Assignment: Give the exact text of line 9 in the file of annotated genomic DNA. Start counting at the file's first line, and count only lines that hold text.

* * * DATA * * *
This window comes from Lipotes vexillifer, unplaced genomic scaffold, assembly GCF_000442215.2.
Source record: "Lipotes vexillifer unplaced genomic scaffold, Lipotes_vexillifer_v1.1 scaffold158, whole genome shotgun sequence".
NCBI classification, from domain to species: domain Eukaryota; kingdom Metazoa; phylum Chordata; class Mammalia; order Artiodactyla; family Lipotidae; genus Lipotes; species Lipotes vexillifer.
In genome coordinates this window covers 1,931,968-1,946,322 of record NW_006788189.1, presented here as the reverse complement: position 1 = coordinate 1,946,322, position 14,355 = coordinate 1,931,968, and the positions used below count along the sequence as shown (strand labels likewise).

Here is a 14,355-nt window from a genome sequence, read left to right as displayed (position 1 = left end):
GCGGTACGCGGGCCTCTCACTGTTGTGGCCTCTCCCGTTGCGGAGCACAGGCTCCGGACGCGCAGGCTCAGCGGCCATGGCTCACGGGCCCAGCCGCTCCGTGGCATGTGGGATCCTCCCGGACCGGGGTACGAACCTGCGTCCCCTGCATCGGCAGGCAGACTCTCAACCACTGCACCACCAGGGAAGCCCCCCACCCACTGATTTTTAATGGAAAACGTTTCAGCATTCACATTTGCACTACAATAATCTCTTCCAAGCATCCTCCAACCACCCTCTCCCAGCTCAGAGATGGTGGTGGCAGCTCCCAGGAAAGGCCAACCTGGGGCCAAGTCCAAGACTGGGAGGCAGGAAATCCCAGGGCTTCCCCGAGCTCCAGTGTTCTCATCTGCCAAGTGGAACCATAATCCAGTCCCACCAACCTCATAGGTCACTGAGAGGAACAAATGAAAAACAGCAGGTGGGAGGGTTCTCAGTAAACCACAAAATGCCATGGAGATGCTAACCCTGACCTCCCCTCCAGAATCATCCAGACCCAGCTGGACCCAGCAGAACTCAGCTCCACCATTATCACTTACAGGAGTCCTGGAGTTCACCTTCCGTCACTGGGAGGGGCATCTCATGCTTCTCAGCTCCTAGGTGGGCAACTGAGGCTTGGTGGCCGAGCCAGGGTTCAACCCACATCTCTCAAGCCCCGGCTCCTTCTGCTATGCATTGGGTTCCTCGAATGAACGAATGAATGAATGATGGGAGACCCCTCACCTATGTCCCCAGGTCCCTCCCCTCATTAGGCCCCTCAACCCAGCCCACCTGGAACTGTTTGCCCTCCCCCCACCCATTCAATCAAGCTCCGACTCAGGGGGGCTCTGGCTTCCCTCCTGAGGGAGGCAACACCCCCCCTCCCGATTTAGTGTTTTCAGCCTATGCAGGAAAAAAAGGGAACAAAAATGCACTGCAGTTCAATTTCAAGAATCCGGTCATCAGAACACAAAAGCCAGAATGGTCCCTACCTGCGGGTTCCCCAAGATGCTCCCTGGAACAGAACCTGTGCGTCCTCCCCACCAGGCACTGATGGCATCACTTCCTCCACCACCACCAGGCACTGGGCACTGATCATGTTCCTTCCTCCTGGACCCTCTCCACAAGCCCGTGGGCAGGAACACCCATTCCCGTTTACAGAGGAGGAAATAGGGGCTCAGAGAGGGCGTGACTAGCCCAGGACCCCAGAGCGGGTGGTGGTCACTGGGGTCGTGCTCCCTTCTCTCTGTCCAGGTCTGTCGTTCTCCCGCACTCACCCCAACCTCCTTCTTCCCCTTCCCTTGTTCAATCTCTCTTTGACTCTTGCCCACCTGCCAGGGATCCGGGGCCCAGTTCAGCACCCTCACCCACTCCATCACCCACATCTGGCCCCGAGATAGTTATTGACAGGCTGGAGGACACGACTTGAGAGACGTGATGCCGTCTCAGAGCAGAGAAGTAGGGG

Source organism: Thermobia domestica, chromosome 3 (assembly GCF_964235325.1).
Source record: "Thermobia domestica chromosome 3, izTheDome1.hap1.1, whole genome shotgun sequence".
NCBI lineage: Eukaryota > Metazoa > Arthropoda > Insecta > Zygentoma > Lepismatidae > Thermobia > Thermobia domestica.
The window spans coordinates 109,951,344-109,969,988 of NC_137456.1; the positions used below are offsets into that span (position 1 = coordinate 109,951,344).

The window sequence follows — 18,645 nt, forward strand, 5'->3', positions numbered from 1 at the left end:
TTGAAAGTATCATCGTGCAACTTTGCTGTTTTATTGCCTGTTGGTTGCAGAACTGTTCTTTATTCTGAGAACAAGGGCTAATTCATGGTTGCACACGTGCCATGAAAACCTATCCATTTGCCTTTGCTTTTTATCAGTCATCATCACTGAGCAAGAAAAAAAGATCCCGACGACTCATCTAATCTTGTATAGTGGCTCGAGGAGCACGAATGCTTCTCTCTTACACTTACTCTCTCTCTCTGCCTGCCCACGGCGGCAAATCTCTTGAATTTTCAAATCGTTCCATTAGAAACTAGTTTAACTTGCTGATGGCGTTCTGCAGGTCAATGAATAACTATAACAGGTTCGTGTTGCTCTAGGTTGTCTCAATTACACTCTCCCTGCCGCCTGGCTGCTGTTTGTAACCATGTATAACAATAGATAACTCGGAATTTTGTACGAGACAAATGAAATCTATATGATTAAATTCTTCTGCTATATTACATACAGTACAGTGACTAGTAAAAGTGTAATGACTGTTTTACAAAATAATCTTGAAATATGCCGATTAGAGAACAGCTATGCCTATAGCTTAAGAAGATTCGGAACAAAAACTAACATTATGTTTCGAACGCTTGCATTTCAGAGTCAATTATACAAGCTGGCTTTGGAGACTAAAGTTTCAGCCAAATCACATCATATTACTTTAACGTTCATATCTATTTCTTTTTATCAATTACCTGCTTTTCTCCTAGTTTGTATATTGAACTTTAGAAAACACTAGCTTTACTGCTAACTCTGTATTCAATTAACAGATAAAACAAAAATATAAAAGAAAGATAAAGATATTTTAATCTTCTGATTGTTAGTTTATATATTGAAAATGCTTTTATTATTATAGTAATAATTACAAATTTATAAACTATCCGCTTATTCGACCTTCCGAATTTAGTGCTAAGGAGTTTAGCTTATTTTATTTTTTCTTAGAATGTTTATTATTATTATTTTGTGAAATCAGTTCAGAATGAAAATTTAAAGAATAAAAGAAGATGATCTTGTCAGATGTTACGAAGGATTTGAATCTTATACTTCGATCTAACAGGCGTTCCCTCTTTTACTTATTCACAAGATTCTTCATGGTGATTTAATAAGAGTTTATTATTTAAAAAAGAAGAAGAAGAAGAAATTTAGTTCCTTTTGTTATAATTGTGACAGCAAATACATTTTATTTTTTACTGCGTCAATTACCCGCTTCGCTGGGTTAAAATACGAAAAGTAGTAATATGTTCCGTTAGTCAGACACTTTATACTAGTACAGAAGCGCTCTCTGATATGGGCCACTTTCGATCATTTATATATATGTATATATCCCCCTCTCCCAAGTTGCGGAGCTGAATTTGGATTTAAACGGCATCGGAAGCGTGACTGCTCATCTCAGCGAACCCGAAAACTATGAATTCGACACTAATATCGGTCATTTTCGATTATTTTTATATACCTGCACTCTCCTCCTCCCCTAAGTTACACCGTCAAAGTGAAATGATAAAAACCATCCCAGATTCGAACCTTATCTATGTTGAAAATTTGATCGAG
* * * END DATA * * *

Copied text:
NCBI lineage: Eukaryota > Metazoa > Arthropoda > Insecta > Zygentoma > Lepismatidae > Thermobia > Thermobia domestica.